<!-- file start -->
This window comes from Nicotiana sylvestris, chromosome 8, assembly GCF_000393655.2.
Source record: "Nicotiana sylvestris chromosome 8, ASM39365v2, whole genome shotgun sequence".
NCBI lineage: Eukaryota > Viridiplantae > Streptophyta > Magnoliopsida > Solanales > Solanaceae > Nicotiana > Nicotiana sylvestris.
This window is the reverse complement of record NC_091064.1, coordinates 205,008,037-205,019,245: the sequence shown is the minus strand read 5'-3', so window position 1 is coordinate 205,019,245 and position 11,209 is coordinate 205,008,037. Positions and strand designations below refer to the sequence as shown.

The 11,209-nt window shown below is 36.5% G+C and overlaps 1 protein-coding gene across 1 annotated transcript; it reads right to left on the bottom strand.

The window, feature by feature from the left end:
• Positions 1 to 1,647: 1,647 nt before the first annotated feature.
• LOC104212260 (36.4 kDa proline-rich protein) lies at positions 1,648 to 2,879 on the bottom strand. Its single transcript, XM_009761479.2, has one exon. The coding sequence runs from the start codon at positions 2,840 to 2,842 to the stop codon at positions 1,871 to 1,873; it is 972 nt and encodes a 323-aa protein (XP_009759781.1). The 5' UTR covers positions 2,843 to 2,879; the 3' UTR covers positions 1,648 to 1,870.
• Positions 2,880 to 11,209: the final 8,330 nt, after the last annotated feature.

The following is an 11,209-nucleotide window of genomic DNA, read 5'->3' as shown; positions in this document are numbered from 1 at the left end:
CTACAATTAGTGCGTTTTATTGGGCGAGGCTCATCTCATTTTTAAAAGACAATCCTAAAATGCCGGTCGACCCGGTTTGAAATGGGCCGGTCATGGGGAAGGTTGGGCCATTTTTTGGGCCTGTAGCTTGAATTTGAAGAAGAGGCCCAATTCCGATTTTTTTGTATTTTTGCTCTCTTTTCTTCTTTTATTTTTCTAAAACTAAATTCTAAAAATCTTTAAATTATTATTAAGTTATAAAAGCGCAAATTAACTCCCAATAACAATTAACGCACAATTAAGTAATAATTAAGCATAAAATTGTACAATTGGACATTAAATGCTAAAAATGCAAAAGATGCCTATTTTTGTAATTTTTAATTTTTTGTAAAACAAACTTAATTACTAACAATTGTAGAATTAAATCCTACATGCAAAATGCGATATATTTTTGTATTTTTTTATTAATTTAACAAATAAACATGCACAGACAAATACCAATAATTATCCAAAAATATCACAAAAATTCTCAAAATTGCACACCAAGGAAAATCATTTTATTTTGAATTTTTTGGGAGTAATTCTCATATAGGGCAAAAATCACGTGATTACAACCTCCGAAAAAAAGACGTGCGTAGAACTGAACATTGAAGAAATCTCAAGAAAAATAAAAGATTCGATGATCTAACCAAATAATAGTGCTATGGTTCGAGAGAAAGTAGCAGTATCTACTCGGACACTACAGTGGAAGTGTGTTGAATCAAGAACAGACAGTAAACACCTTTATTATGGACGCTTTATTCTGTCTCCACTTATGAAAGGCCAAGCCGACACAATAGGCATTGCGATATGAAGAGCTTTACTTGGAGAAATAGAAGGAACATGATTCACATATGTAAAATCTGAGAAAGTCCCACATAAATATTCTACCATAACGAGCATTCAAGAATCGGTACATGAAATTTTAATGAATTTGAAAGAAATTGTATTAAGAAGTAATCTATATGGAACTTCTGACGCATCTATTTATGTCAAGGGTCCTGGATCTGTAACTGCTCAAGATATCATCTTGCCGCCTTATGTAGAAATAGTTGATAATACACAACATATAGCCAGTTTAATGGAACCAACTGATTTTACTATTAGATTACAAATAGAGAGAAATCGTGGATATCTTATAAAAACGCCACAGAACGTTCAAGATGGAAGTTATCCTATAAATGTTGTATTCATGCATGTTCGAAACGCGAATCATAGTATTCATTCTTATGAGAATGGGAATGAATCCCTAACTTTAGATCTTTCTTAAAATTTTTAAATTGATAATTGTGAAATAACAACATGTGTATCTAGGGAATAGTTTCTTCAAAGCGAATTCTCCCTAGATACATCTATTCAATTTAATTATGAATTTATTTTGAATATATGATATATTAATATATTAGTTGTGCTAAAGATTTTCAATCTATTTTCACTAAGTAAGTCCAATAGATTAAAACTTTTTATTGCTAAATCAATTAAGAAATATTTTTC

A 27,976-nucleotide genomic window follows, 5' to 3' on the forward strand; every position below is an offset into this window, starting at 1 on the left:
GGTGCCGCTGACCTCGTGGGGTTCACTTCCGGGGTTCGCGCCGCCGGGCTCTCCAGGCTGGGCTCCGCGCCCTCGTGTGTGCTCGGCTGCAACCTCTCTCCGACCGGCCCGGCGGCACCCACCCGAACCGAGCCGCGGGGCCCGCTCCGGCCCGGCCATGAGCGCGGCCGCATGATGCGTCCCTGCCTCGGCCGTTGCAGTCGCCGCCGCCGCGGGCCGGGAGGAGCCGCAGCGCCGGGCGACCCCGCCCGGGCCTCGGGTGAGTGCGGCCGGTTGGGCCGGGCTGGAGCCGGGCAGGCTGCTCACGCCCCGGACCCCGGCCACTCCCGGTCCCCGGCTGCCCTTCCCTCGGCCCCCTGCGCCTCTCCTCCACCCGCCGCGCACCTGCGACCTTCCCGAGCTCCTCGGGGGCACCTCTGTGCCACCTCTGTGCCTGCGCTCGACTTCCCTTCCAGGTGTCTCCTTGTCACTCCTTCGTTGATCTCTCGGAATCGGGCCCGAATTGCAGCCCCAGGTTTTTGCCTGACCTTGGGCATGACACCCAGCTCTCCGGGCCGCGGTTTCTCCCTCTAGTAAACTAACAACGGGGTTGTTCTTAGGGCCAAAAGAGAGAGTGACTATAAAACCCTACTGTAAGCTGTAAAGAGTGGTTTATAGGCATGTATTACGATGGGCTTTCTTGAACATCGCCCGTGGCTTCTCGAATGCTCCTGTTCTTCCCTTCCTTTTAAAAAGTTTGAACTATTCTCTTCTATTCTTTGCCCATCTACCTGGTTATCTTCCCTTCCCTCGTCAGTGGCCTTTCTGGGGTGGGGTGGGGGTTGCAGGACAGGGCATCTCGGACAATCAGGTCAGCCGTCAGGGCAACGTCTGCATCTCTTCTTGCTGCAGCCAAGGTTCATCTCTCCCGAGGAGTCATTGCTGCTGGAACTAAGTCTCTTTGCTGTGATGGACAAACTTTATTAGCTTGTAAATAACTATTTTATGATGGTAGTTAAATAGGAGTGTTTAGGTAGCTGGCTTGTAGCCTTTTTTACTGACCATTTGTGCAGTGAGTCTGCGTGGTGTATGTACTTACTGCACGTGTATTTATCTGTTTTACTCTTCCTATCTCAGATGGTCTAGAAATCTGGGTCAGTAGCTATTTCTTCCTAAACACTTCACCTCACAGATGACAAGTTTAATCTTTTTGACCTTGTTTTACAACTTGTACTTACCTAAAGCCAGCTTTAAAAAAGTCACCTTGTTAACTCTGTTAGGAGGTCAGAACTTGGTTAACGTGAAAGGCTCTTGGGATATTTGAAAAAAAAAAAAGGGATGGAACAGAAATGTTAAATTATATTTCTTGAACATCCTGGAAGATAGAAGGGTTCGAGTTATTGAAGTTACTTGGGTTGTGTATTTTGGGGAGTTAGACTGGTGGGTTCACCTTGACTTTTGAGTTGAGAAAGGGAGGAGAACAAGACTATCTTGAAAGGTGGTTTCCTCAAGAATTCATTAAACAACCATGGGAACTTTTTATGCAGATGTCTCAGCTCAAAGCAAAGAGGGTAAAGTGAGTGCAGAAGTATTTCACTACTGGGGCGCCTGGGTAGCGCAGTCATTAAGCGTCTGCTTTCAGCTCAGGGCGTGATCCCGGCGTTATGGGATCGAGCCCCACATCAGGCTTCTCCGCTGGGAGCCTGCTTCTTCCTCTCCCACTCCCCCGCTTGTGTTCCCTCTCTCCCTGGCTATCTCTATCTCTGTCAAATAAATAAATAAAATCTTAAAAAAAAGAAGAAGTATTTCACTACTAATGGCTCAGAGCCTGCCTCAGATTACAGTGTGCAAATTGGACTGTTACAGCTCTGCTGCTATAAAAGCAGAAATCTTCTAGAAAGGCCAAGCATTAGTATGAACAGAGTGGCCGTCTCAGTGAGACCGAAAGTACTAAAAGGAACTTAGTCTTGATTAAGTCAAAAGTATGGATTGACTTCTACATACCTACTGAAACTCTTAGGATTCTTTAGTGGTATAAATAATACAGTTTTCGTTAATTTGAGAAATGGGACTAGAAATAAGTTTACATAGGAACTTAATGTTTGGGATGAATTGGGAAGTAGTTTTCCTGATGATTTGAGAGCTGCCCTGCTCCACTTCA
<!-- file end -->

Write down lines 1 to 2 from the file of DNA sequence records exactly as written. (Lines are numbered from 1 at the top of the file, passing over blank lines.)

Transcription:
This window comes from Nicotiana sylvestris, chromosome 8, assembly GCF_000393655.2.
Source record: "Nicotiana sylvestris chromosome 8, ASM39365v2, whole genome shotgun sequence".